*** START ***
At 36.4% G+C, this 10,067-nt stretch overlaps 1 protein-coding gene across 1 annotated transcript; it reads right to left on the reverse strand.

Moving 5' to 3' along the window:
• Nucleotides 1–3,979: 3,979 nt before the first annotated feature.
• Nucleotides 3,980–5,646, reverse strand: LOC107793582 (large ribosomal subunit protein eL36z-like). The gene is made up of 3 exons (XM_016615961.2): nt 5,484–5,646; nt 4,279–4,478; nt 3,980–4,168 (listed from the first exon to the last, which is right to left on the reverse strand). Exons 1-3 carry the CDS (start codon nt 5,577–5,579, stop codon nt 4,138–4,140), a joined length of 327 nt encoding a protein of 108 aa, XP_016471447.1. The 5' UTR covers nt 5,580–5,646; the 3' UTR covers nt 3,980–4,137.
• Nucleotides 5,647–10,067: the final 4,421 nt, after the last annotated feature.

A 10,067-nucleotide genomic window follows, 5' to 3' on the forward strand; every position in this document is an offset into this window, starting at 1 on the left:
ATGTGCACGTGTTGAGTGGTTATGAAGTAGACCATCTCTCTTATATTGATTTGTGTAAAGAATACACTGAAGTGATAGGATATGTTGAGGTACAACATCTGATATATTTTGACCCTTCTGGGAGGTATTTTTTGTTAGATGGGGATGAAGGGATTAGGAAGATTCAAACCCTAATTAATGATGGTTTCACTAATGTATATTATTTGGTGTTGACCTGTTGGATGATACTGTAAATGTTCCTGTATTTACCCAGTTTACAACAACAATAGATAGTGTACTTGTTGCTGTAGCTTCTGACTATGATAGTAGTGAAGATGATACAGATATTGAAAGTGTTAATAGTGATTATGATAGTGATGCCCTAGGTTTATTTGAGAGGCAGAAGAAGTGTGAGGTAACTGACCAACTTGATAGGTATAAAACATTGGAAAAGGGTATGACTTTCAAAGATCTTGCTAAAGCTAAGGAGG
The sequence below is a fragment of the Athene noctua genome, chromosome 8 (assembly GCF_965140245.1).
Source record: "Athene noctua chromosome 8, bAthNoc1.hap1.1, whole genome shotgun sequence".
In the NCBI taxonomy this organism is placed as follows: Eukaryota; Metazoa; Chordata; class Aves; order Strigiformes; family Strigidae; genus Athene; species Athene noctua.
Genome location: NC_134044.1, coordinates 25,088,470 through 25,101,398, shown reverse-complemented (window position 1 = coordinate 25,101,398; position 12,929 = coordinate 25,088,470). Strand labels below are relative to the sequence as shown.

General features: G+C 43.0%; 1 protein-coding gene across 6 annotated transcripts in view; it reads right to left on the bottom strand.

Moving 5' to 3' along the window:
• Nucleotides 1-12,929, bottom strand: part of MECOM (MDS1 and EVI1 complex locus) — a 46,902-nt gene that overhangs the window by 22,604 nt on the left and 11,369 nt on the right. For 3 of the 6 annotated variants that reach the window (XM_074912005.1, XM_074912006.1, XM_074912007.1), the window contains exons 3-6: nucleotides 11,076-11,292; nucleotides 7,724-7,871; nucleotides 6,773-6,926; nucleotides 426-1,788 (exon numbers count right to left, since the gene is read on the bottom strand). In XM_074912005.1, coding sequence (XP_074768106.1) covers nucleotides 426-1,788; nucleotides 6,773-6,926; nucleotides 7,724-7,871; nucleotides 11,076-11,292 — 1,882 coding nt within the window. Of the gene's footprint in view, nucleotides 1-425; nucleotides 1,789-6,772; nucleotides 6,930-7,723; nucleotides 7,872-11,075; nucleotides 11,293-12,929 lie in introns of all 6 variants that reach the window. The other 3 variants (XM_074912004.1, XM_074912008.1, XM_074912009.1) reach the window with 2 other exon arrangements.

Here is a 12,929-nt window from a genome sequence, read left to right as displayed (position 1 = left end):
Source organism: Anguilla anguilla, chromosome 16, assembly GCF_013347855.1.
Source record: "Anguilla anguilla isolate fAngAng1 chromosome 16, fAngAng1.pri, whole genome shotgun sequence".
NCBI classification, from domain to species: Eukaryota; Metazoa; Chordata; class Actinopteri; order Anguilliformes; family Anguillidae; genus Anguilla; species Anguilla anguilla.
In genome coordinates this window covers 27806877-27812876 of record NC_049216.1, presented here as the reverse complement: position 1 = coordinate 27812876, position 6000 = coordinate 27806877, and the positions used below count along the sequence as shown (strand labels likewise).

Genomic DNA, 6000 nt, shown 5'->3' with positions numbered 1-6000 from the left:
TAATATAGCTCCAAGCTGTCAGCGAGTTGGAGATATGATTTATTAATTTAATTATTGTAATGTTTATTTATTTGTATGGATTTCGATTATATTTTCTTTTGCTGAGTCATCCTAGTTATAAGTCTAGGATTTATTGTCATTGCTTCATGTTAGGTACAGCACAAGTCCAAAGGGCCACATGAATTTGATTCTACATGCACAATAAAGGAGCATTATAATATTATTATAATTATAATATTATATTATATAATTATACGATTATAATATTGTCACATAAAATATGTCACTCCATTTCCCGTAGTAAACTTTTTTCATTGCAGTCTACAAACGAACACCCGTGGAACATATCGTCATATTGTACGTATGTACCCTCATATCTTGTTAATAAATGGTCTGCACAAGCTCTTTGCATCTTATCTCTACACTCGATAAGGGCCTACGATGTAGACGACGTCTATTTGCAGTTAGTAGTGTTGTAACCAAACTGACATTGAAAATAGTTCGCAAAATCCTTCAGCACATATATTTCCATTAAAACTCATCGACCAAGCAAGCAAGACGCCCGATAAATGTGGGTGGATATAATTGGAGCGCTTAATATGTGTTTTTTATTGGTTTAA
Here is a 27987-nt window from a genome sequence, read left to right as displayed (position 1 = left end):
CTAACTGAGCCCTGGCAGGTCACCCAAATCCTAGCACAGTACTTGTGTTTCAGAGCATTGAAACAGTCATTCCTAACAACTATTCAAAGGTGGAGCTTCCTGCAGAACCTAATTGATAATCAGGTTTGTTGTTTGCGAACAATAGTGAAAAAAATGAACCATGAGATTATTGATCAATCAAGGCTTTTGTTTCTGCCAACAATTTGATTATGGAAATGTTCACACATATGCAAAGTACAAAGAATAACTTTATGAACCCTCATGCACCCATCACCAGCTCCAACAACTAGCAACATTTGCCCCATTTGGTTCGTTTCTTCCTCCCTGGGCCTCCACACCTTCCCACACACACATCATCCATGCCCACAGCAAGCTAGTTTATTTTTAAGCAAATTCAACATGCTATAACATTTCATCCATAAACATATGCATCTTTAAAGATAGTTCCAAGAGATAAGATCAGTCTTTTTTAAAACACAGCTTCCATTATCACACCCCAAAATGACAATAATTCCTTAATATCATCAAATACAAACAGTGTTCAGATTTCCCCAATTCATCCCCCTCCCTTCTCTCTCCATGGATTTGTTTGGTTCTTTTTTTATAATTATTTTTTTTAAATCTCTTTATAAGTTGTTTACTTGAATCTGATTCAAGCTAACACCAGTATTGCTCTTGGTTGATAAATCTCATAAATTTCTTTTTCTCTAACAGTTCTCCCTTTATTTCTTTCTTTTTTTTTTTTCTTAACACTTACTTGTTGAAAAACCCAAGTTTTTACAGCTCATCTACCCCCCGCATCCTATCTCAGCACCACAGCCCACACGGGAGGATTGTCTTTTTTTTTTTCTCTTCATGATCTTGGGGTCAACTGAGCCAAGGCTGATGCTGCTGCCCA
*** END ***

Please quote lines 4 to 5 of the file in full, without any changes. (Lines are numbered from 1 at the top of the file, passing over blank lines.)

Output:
• Nucleotides 3,980–5,646, reverse strand: LOC107793582 (large ribosomal subunit protein eL36z-like). The gene is made up of 3 exons (XM_016615961.2): nt 5,484–5,646; nt 4,279–4,478; nt 3,980–4,168 (listed from the first exon to the last, which is right to left on the reverse strand). Exons 1-3 carry the CDS (start codon nt 5,577–5,579, stop codon nt 4,138–4,140), a joined length of 327 nt encoding a protein of 108 aa, XP_016471447.1. The 5' UTR covers nt 5,580–5,646; the 3' UTR covers nt 3,980–4,137.
• Nucleotides 5,647–10,067: the final 4,421 nt, after the last annotated feature.